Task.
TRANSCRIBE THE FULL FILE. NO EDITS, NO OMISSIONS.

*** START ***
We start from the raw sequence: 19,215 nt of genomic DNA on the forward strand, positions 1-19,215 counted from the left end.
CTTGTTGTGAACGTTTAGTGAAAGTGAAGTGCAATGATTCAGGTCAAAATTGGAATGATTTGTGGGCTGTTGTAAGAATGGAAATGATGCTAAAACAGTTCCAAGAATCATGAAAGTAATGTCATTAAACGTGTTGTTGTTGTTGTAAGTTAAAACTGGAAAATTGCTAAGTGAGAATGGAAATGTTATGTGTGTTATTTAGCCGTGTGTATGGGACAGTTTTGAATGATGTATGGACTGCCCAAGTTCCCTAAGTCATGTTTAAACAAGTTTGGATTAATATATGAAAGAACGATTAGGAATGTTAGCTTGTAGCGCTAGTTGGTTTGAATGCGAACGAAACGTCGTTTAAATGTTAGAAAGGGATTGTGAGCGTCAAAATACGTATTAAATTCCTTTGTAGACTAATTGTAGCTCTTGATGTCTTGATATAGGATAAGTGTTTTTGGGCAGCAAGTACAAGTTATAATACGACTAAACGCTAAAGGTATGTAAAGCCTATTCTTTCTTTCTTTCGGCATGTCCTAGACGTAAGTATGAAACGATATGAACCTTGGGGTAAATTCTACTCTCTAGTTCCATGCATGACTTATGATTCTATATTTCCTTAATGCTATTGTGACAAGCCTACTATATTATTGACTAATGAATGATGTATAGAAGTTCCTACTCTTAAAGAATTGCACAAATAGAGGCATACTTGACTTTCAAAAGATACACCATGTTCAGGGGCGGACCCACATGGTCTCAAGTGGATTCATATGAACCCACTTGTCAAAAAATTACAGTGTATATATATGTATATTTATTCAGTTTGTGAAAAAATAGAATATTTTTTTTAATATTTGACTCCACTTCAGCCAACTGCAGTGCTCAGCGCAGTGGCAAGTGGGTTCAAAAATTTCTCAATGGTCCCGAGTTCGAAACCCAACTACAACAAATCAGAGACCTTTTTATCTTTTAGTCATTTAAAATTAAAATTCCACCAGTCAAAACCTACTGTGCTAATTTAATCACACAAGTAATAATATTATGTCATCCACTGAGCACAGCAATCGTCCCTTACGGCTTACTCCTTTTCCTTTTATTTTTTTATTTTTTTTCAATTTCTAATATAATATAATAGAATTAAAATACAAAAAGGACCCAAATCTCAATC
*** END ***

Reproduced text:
We start from the raw sequence: 19,215 nt of genomic DNA on the forward strand, positions 1-19,215 counted from the left end.
CTTGTTGTGAACGTTTAGTGAAAGTGAAGTGCAATGATTCAGGTCAAAATTGGAATGATTTGTGGGCTGTTGTAAGAATGGAAATGATGCTAAAACAGTTCCAAGAATCATGAAAGTAATGTCATTAAACGTGTTGTTGTTGTTGTAAGTTAAAACTGGAAAATTGCTAAGTGAGAATGGAAATGTTATGTGTGTTATTTAGCCGTGTGTATGGGACAGTTTTGAATGATGTATGGACTGCCCAAGTTCCCTAAGTCATGTTTAAACAAGTTTGGATTAATATATGAAAGAACGATTAGGAATGTTAGCTTGTAGCGCTAGTTGGTTTGAATGCGAACGAAACGTCGTTTAAATGTTAGAAAGGGATTGTGAGCGTCAAAATACGTATTAAATTCCTTTGTAGACTAATTGTAGCTCTTGATGTCTTGATATAGGATAAGTGTTTTTGGGCAGCAAGTACAAGTTATAATACGACTAAACGCTAAAGGTATGTAAAGCCTATTCTTTCTTTCTTTCGGCATGTCCTAGACGTAAGTATGAAACGATATGAACCTTGGGGTAAATTCTACTCTCTAGTTCCATGCATGACTTATGATTCTATATTTCCTTAATGCTATTGTGACAAGCCTACTATATTATTGACTAATGAATGATGTATAGAAGTTCCTACTCTTAAAGAATTGCACAAATAGAGGCATACTTGACTTTCAAAAGATACACCATGTTCAGGGGCGGACCCACATGGTCTCAAGTGGATTCATATGAACCCACTTGTCAAAAAATTACAGTGTATATATATGTATATTTATTCAGTTTGTGAAAAAATAGAATATTTTTTTTAATATTTGACTCCACTTCAGCCAACTGCAGTGCTCAGCGCAGTGGCAAGTGGGTTCAAAAATTTCTCAATGGTCCCGAGTTCGAAACCCAACTACAACAAATCAGAGACCTTTTTATCTTTTAGTCATTTAAAATTAAAATTCCACCAGTCAAAACCTACTGTGCTAATTTAATCACACAAGTAATAATATTATGTCATCCACTGAGCACAGCAATCGTCCCTTACGGCTTACTCCTTTTCCTTTTATTTTTTTATTTTTTTTCAATTTCTAATATAATATAATAGAATTAAAATACAAAAAGGACCCAAATCTCAATC